Interview: Marwan bin Jassim Al Sarkal

To what extent have technological trends sparked by the Covid-19 pandemic affected Sharjah’s investment environment?

MARWAN BIN JASSIM AL SARKAL: The pandemic accelerated plans to further develop technologically advanced services. It is notable that demand for investment and development projects increased over the course of the health crisis – a reflection of Shurooq’s focus on technological readiness and portfolio diversification. These factors enable the institution to continue to provide services, even as the majority of other public entities were mandated to close due to health measures associated with the pandemic.

Technological investments – particularly those related to the Sharjah Investment Centre – proved to be beneficial during the Covid-19 crisis. This was particularly the case in industries that were able to quickly adapt to technological innovations and tailor their digitalisation processes. The pandemic proved that users are ready to adopt digital solutions, even if they were previously unaware of the extent of their benefits. Portfolio diversification has also been central to efforts to balance the subdued performance of certain sectors affected by the pandemic, and to that end, Shurooq has committed to developing diverse projects that range from vertical agriculture to urban mobility.

In what ways can public-private partnerships (PPPs) benefit the wider economy?

AL SARKAL: In the UAE PPPs have the ability to bring projects that would otherwise be difficult to realise to fruition. In particular, partnerships between those with diversified skill sets tend to add more value to the wider economy. Shurooq’s main goal is to act as a platform to welcome investors and connect them with local opportunities. In order to achieve this, our institution works to find the most promising strategies in a variety of sectors, as well as establish frameworks for both investors and the country’s economic development.

The impact of PPPs is two-fold: on the one hand, they attract and channel local and foreign capital into the initiatives most capable of adding economic value to all stakeholders. On the other hand, they favour the transfer of technology into and across the business environment. For example, Shurooq led a successful PPP related to the treatment of sewage. Thanks to this partnership, a plant located in Sharjah now produces high-quality water that can be used for a variety of purposes.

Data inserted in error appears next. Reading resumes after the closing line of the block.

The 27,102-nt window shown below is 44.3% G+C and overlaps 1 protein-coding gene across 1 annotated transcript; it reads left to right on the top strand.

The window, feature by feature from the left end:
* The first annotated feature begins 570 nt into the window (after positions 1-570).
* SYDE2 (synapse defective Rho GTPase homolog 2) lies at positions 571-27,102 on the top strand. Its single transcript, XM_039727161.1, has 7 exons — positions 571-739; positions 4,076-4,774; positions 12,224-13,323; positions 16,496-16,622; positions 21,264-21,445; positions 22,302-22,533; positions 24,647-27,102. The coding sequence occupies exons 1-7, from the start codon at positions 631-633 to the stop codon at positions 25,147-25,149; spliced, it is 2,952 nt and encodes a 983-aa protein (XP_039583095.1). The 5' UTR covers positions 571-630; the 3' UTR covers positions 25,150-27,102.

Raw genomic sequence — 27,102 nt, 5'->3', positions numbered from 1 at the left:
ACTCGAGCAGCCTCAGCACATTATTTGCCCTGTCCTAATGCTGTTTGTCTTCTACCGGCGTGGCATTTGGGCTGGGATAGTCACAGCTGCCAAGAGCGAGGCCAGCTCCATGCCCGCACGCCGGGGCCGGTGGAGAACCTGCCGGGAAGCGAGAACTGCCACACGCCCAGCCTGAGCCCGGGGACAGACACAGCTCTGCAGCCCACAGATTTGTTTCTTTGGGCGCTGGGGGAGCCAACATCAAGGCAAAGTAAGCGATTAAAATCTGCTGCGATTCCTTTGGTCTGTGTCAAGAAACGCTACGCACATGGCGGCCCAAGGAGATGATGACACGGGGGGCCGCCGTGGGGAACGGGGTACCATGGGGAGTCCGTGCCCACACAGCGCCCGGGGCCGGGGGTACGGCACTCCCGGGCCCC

Partnerships are successful only when they constructively combine business, technology and government capabilities. Shurooq aims to foster these partnerships and expand them into sectors such as agriculture, aqua-culture, health care, education and urban mobility. This in turn will catalyse the further development of the broader economy.

What role can Sharjah play in accelerating overall development of the country?

AL SARKAL: The UAE has struck an optimal balance in regards to diversification. Financial services, education, oil and gas, sustainability, entrepreneurship and recycling are the country’s main economic drivers. Each emirate is also aiming to diversify its own economy, while at the same time finding and nurturing an individual flagship industry of excellence. These two trends will contribute to the UAE’s diversification and stability.

Education plays a fundamental role in this process. Sharjah has prioritised education since the 1990s. These efforts have paid off: the University of Sharjah now hosts more than 14,000 international students. Moreover, there is a significant talent pool in the emirate, and their skills and the ease of doing business are highlighted by the high number of graduates ready to establish a business here.